Robert Klemme wrote:
> 2008/6/17 Tom Cloyd <tomcloyd / comcast.net>:
>   
>> Robert Klemme wrote:
>>
>> [snip]
>>     
>>> That makes sense, and yes, that I realized. In print() parenthesis are
>>>       
>>>> enclosing the args, whereas in print () parenthesis are affecting
>>>> precedence of passed-in expression. However, from the usability
>>>> perspective, isn't it against some basic nature laws to leave it like
>>>> this?
>>>>         
>>> There are no nature laws in IT.
>>>
>>>       
>> Absolute nonsense.
>>     
>
> Thanks for your kind reply.
>   
I was, of course, referring to your proposition, and not to you. My 
evaluation is supported (I would hope) by the rest of my statement - 
again referring to ideas, not person. The "Absolute" is, of course, 
hyperbole, and also an attempt at humorous irony, since the argument 
which followed I then made was an appeal to the relative world of real 
probability, in which absolutes ("laws") are not likely to exist.
>   
>> IT is not an entity unto itself. It is an artifact of the human brain.
>> Furthermore, it must be USED by the human brain, else it is the proverbial
>> tree falling in the forest when no one's around, and thus has no
>> consequence. AND the human brain certainly does have laws, if by "laws" we
>> mean something like "statements of pattern possessing a high probability of
>> being true" (my definition). Philosophical idealists will not be satisfied
>> by that, but such children should be ignored. Real men live with
>> probability, as a fact of life. (Are we having fun yet?) So...natural law of
>> IT exist, because all of IT must pass through the filter of the human brain.
>>     
>
> With that argument the statement "there are nature laws in X" becomes
> a tautology because they influence every aspect of reality.
Law of IT need not have relevance outside of that domain. There IS no 
necessary "influence".
>   I prefer
> to keep the distinction because this allows me to make more
> interesting (i.e. non tautological) statements.
>   
Clever, but...um...unfortunately wrong, if you reread my stipulated 
definition of "law". It's critical.

To put it differently: the brain behaves in patterned ways, which are 
describable by stochastic statements, the strongest of which approximate 
what in philosophically (and scientifically) simpler times were referred 
to as "laws". If this non-chaotic behavior be granted, and if you grant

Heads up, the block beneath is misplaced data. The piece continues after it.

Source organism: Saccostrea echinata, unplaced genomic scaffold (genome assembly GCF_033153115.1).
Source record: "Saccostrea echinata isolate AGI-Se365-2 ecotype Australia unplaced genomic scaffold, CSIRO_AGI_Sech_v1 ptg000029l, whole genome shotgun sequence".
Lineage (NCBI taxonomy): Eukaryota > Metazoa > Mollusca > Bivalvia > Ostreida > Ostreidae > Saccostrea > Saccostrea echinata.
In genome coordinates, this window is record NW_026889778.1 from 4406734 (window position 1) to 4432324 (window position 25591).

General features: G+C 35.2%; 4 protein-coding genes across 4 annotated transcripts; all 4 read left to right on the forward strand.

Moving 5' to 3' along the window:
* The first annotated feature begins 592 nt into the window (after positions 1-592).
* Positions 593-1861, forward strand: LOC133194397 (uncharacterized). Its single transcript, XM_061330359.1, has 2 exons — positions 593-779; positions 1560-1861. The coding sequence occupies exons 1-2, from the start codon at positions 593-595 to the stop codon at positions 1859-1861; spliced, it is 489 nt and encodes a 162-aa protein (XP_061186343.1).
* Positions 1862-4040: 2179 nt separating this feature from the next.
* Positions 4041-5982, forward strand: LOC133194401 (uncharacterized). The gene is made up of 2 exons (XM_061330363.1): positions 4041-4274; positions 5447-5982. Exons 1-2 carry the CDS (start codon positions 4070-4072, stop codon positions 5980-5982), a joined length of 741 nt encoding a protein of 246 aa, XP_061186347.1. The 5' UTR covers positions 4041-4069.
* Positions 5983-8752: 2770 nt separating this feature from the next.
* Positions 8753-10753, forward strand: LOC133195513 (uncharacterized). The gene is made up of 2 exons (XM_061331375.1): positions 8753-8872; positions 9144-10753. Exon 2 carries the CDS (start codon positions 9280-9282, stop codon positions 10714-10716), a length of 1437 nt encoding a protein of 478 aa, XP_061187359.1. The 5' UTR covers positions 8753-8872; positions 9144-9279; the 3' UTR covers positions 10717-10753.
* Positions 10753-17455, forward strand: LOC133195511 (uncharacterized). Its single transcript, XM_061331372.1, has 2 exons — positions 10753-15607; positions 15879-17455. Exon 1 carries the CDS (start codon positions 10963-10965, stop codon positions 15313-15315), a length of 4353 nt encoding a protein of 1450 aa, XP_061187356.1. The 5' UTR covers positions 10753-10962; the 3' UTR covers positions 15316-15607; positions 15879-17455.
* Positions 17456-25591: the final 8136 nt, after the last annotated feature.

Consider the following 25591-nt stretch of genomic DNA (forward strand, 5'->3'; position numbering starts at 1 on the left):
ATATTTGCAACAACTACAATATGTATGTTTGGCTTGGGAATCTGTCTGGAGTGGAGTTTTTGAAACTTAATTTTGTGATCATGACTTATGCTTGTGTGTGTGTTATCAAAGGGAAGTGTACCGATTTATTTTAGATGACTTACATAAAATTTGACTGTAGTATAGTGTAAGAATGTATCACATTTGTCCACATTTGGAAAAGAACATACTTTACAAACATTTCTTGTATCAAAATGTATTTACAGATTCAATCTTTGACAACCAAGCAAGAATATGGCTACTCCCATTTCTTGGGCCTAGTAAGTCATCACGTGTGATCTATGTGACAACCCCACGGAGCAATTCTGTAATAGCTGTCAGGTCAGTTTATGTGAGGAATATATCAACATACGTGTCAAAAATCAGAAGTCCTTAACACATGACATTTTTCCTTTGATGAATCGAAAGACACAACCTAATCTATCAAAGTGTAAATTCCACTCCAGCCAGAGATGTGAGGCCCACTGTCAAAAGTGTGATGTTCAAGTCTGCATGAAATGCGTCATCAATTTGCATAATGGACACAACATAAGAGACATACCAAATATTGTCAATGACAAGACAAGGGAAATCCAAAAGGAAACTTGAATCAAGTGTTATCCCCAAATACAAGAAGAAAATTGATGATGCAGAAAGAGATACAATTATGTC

that IT must work in the context of this same brain, else it be 
irrelevant, then IT must also be non-chaotic, which is to say 'something 
akin to law-like' - not inherently but functionally. Chaotic IT 
certainly could (and in some quarters likely does) exist. But USEFUL IT 
cannot be structured this way, because, as I said, it must pass through 
the filter of the brain.

I think you are having trouble abandoning the idealist view of law. I 
certainly grasp that concept, but it seems useful to me only in study of 
the history of philosophy. Two words: quatum mechanics (which I believe 
IS supposed to "influence" all of nature). I rest my case.
> The point here is that all formalisms in IT are human invented and
> there is certainly nothing like a natural law that will demand that
> "f(x and y)" is a valid expression.
>
>   
>> From that point reasonable point of view, we could well have the usability
>> problem mentioned. I, for one, find this parenthesis problem obscure in the
>> extreme. What happened to the principal of least surprise? Yikes.
>>     
>
> Did it every surprise you before this thread?  If not, I don't see any
> issue with POLS.
>   
So, the falling tree in the forest makes no noise until I hear it? OK. 
But, pragmatically, if this sort of syntactic nonsense (the parenthesis 
thing - not the tree) exists in this case in Ruby, I become fearful 
about where else it might exist. Simply a practical concern. Otherwise, 
it is, as you point out, likely to be of so little import as to deserve 
no further attention.
>   
>> Keep it simple, when at all possible.
>>     
>
> Exactly. Having a feature that makes the language simple which is not
> used by anyone (or only rarely) does not justify complicating the
> parser more than necessary.
>   
A pragmatic question, and you may well be right.

Let's hope so. Of course, the next time my Ruby program fails (and I'm 
good at that), I WILL have to wonder if I'm hearing a distant tree falling.

t.

-- 

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Tom Cloyd, MS MA, LMHC
Private practice Psychotherapist
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